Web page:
The Government co-contribution is an incentive to help lower to middle income SMSF members boost their personal super fund contributions. If you are eligible, the Government will contribute 50c for every dollar of personal non-concessional contributions you make, up to a limit of $500 (so you would have to make a $1,000 contribution to get the full $500 co-contribution, but you don’t have to do the maximum).

To be eligible, you need to:

  • be less than age 71 at the end of the financial year
  • have made at least one personal super contribution during the financial year
  • have lodged your tax return for the year
  • have not gone over your non-concessional contributions cap
  • have adjusted taxable income of less than $53,564 (2019/20)
  • have 10% or more of your total income come from employment or carrying on a business (or a combo of both).

Maximum co-contribution is available for those earning less than $38,564 (2019/20 year). The co-contribution amount reduces down from 50c in the dollar as income increases, and stops altogether once income is $53,564 (2019/20 year).


The downsizer contribution is a new type of contribution that can be made from 1 July 2018. It is aimed at older Australians who release capital from downsizing their home, but may be over age 65 and not meet the work test. It enables them to get capital into super that they otherwise would not be able to.

The rules around downsizer contributions are as follows:

  • Contribution must be made after turning age 65
  • Must be made within 90 days of receipt of funds
  • Amount is limited to $300,000 for each spouse (or $600K for a couple).
  • Its fine for each spouse to make contributions, even if house was only in one name
  • Property must have been owned for at least 10 years
  • Only applies to sales after 1 July 2018
  • It is a once-only contribution
  • No need to actually buy another property
  • Does not interfere with any other contribution rule, and does not count as a non-concessional contribution.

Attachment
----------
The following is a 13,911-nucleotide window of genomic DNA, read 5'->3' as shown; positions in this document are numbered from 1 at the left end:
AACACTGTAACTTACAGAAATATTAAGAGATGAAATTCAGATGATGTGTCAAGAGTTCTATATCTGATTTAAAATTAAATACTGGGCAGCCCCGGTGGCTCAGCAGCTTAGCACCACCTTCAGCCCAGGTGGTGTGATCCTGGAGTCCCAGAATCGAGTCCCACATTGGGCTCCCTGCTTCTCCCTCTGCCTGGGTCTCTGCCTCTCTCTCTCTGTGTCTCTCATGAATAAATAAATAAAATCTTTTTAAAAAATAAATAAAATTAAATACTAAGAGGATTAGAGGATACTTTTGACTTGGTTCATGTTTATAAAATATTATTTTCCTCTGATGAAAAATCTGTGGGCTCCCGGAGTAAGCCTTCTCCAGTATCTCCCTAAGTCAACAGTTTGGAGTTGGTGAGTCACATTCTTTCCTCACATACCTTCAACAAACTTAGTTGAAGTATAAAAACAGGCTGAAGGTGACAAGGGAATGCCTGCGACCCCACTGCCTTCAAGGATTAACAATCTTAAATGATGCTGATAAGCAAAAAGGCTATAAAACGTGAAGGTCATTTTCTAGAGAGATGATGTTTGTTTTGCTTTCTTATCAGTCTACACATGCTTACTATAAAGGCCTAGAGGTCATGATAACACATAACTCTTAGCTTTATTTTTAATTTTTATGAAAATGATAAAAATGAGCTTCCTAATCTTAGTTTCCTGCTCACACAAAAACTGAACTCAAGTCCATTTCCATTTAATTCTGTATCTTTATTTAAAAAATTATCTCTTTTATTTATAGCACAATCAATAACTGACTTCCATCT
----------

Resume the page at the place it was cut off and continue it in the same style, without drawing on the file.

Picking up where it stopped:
• No work test is applied
  • Property sold needs to have been the primary residence of the individuals at some point in its ownership


The CGT small business concessions were provisions that were introduced by the Government to recognise the fact that for many small business owners, their business was effectively their “super”, and hence they did not have the benefit of the many tax benefits that employees may have had over many years. There are of course some eligibility conditions with regard to things like your business turnover and net asset value etc to ensure you meet the definition of a small business.

Now the small business CGT concessions are a complex subject of their own. The reality is that on the sale of a business or business assets, you should be getting advice from your accountant or adviser on the application of these provisions.

However, we will highlight a few areas to be aware of if you are a farmer or small business owner in this category.

The first concept to be aware of is that SMSF members have what is known as a CGT cap with a lifetime limit of $1,515,000 as at the 2019/20 year (its indexed each year) – this is an amount that can be contributed in addition to the non-concessional caps for certain contributions under these small business CGT provisions. This includes amounts under provisions known as the ”15 year exemption” and the “retirement exemption” which itself has a limit of $500,000.

Again, if you are selling a business or assets of the business, get professional advice on this one to ensure you are using all the small business concessions available, which may include these contributions to your SMSF.